The dark ominous shadows slide across the ground in front of you, and as you look up, a large dark bird glides by overhead. You swing the shotgun, tug the trigger and a dark blob tumbles from the sky as a small cloud of feathers gently floats down. There's no time to relax, however, because many wildly cawing crows have started swarming your location. It's reminiscent of the flying monkeys in The Wizard of Oz...they just keep pouring from the sky. When you properly prepare and hunt, crow hunting is a very fast-paced and sometimes technical adventure with many shooting opportunities.
The top reason to take on crows is because of the widespread damage those birds inflict on farm crops, apples and fruits, and other cash crops of landowners from coast to coast. Next, crows excel at raiding the nests of smaller songbirds and wild turkeys, destroying and eating eggs. Plus, hunting crows can help any hunter become a better wingshooter in preparation for hunting doves, ducks or upland birds. Pursuing crows teaches lessons in scouting, camouflage, calling, strategy development and oftentimes skills in landowner relations. Crows can also be used to train bird hunting dogs. Finally, crow hunting gives you the opportunity to match wits with one of the most intelligent bird species out there. So gear up, and go get ‘em!
Guns and Gear Before your fire the first shot, take note that crows are very durable. When wingshooting, consider No. 6 shot as the minimum size. Crow feathers are like flexible plates of armor, plus these birds are bigger than pigeons. Use the larger sizes of shot to bring them down-and keep them down. Lighter shot-like the standard 7 ½-just won't effectively and consistently drop them.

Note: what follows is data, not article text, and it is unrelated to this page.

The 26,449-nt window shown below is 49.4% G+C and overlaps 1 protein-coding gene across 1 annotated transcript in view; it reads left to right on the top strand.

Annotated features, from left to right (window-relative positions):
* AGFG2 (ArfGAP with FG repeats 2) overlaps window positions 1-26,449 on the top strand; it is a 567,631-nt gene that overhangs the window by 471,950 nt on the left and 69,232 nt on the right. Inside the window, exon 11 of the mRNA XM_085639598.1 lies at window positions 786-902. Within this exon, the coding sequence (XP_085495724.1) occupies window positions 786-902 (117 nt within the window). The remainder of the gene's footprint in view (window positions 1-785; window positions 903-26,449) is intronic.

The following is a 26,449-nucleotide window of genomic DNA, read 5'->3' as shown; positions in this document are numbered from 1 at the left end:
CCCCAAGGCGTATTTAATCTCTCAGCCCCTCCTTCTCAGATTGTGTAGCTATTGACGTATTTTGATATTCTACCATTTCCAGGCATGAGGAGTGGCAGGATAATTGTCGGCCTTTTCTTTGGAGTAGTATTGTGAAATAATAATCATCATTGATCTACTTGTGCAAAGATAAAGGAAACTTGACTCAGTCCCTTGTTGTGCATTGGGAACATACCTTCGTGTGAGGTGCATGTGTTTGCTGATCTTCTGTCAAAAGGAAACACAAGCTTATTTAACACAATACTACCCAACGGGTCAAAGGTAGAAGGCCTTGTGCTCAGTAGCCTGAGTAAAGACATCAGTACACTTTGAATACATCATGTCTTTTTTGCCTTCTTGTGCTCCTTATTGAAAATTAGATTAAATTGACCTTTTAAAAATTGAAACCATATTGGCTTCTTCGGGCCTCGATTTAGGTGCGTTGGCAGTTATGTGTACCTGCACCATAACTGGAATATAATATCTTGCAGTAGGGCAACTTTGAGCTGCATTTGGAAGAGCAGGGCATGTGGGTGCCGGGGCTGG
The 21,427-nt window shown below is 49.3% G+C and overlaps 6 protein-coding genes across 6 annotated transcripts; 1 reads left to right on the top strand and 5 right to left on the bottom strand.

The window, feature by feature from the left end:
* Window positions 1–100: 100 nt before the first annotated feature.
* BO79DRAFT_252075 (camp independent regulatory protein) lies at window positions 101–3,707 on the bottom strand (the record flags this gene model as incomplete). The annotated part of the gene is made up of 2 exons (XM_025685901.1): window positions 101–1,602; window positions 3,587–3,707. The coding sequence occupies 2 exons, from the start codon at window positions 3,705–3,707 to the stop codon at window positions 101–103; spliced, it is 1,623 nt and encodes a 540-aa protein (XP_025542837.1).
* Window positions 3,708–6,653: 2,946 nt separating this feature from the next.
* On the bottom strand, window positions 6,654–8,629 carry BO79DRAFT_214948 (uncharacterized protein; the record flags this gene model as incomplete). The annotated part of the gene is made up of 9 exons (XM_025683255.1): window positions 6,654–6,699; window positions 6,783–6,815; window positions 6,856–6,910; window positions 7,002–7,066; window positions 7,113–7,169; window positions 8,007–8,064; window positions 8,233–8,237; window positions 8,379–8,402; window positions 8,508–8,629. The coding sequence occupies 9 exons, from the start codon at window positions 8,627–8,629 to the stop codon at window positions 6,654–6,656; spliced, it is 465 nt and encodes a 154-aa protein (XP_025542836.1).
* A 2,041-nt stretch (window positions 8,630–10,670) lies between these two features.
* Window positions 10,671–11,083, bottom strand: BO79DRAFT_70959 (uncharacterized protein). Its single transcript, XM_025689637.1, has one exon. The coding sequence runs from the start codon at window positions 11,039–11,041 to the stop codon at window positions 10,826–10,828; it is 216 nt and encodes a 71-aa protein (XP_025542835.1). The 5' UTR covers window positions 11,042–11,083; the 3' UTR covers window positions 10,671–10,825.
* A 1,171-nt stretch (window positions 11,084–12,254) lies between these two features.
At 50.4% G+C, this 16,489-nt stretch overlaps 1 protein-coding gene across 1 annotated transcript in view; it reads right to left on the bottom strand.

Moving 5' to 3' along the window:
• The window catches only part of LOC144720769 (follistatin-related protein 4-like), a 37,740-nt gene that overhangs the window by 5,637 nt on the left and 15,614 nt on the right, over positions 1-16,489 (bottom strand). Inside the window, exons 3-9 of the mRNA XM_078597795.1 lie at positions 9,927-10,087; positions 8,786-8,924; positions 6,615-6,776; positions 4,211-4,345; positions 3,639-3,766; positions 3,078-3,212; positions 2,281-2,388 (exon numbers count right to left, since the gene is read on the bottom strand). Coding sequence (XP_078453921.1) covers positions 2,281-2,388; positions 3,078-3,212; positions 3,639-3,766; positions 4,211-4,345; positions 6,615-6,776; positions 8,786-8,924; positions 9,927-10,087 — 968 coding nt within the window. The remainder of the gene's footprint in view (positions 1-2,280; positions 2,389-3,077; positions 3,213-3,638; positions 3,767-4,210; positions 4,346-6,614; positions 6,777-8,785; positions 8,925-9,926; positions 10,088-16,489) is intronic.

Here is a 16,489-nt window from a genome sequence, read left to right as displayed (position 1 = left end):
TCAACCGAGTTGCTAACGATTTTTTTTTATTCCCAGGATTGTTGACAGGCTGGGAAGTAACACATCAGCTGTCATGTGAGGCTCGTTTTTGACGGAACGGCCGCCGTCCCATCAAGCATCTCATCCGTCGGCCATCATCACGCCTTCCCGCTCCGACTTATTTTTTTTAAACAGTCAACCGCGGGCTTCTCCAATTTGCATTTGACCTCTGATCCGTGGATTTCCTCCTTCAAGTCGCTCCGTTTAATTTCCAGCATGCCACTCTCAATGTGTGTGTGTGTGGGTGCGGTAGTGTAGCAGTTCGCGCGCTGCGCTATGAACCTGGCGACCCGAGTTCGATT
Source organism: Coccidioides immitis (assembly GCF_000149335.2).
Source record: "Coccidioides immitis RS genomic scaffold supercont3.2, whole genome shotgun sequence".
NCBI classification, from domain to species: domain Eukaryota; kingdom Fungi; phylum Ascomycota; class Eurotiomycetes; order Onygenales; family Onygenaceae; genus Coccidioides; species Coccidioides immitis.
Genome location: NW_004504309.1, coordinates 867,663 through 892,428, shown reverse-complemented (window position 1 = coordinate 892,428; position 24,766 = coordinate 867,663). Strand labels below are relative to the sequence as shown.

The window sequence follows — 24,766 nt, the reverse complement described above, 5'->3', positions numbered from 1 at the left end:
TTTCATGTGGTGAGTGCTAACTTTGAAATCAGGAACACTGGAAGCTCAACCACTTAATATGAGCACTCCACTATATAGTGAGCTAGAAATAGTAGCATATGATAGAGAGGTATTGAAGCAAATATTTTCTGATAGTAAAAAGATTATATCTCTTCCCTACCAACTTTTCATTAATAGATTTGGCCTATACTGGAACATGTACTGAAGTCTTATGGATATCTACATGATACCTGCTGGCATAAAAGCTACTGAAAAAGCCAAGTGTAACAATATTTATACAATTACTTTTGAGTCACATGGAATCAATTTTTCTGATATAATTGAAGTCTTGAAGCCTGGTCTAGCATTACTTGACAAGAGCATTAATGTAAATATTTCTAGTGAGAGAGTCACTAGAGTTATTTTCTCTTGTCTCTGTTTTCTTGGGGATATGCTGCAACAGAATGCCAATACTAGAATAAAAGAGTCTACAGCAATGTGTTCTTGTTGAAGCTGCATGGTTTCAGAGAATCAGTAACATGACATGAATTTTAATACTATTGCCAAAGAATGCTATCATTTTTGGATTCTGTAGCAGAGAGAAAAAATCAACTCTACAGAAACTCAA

One other route to toppling a crow is the long-range rifle-where it's one shot at some unsuspecting stationary crow. The .22-250 Rem., .223 Rem. and .204 Ruger rounds will work well for this. Use small bullets that fragment on impact, and plan on big magnification scopes (10X, 12X or higher power) atop a precision bolt-action rifle. If you plan to lie prone and make a long-distance shot, consider equipping that rifle with a bipod to keep it up off the ground and improve stability. The only downside to rifle shooting crows is that you almost always take only one shot, and then must move (ie. drive) to another distant hunting area because the crows in the area of the shot simply don't wait for a second shot-ever.
The Great Cover-Up To properly prepare to go after a murder (yes, that's the name for a group of crows!), you should camouflage everything, especially your hands and head, including your face. Your face is where natural skin oils gather and these can reflect light and shine-and alert crows. You need to fully blend into your background and avoid the keen eyes of the many crows that circle overhead. You can also use shadows in your concealment strategies, but do select an area where you can look up and that's open enough so you can take shots directly overhead. Be certain also to cover up all hunting gear, such as callers and shell bags. Like turkeys, crows have excellent color vision, so conceal small items (like a colorful shotshell box) that can tip a crow to the fact that something is amiss. A quick method to accomplish this is to use tree branches, weeds, grass and other surrounding vegetation to cover gear-much as you would on a goose or duck hunt.